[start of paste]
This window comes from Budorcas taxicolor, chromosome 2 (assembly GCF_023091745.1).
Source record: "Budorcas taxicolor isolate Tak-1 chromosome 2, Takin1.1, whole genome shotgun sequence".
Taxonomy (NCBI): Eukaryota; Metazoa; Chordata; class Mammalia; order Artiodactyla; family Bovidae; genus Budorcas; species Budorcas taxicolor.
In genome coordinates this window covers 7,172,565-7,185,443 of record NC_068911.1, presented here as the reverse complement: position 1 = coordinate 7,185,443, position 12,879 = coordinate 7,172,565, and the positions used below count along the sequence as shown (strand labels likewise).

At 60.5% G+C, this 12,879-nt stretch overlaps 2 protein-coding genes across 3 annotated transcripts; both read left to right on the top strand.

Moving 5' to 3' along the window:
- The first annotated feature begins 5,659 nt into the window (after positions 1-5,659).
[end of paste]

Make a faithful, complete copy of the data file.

This window comes from Budorcas taxicolor, chromosome 2 (assembly GCF_023091745.1).
Source record: "Budorcas taxicolor isolate Tak-1 chromosome 2, Takin1.1, whole genome shotgun sequence".
Taxonomy (NCBI): Eukaryota; Metazoa; Chordata; class Mammalia; order Artiodactyla; family Bovidae; genus Budorcas; species Budorcas taxicolor.
In genome coordinates this window covers 7,172,565-7,185,443 of record NC_068911.1, presented here as the reverse complement: position 1 = coordinate 7,185,443, position 12,879 = coordinate 7,172,565, and the positions used below count along the sequence as shown (strand labels likewise).

At 60.5% G+C, this 12,879-nt stretch overlaps 2 protein-coding genes across 3 annotated transcripts; both read left to right on the top strand.

Moving 5' to 3' along the window:
- The first annotated feature begins 5,659 nt into the window (after positions 1-5,659).